• It won't work: Ironically the ordinance won't even solve the problem it was drafted to address. The proposed language includes a requirement that the use be :”private property only in association with a residential structure”. You can't ride on a vacant lot. Well guess where the problem is – on vacant lots.
Now the rest of the story, the County's noise ordinance prohibits Noise Disturbance which is defined as:
Any sound which endangers or injures the safety or health of humans or animals, or annoys or disturbs a reasonable person of normal sensitivities, or endangers or injures personal or real property.
It goes on to state that:
No person shall operate a motor vehicle, motorcycle or motorboat which causes noise disturbance across a real property boundary, within a noise sensitive zone or on a public right-of-way, public space or public waterway as a result of:
1. A defective or modified exhaust system;
2. Any unreasonably rapid acceleration, deceleration, engine revving or tire squealing; or
3. Overloading or ill-repair which causes unusually excessive grating, grinding, rattling or other noise
[All emphasis added]
A reasonable person might think that continued exposure to sound pressure levels that can damage their hearing is banned under this ordinance but apparently Planning Staff doesn't see the contradiction between banning bothersome noise on one hand and allowing it on the other. The Planning Board decided at an earlier meeting not to have a demonstration of the noise levels permitted under the plan so they don't have to deal with the contradiction either.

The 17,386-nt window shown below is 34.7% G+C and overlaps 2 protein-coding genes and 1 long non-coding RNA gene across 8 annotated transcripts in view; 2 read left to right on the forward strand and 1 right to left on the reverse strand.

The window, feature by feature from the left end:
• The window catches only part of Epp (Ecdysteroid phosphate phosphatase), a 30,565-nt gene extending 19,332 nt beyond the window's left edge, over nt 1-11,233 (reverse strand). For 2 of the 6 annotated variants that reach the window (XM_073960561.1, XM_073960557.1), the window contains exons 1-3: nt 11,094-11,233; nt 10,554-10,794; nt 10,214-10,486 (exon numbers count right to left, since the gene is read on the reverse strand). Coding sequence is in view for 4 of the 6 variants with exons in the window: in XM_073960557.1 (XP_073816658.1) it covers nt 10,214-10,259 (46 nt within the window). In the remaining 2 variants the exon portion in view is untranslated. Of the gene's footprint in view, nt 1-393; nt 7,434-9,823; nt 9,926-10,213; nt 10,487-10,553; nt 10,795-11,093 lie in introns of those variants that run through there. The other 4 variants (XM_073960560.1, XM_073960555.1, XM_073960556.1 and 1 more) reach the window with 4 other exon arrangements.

Now for the bad news. The sound levels in the Dare draft are based on a Nags Head ordinance that I voted for about 18 years ago. how about that. The rule has never come into play in Nags Head but our more stringent general noise rules get enforced regularly. The town rule sets specific limits for residential and commercial zones. It works pretty well. Much better than the rules similar to DC's that it replaced.
Second problem. I agree with Richard and Alan that the old practices should be protected. I fought to keep pit fires and dogs on the beach. Both activities that generated complaints like the one the began the Dare County fiasco. However the proposed Dare County rule goes too far in allowing intrusive activities both in terms of how (loud) and where. Dogs require a leash, pit fires require a permit, motorcycles require reasonable limits as well.
Expect a dust up if the current ordinance gets to the BOC in its current form. There should be a lot of people alarmed about what might be coming to a neighborhood near them. If they aren't upset now they will be when the hear (about) it.


At 1:09 AM, Blogger dukestarco said...

I tend to agree with you on this but I did have to chuckle when I read the paragraph about the planning board.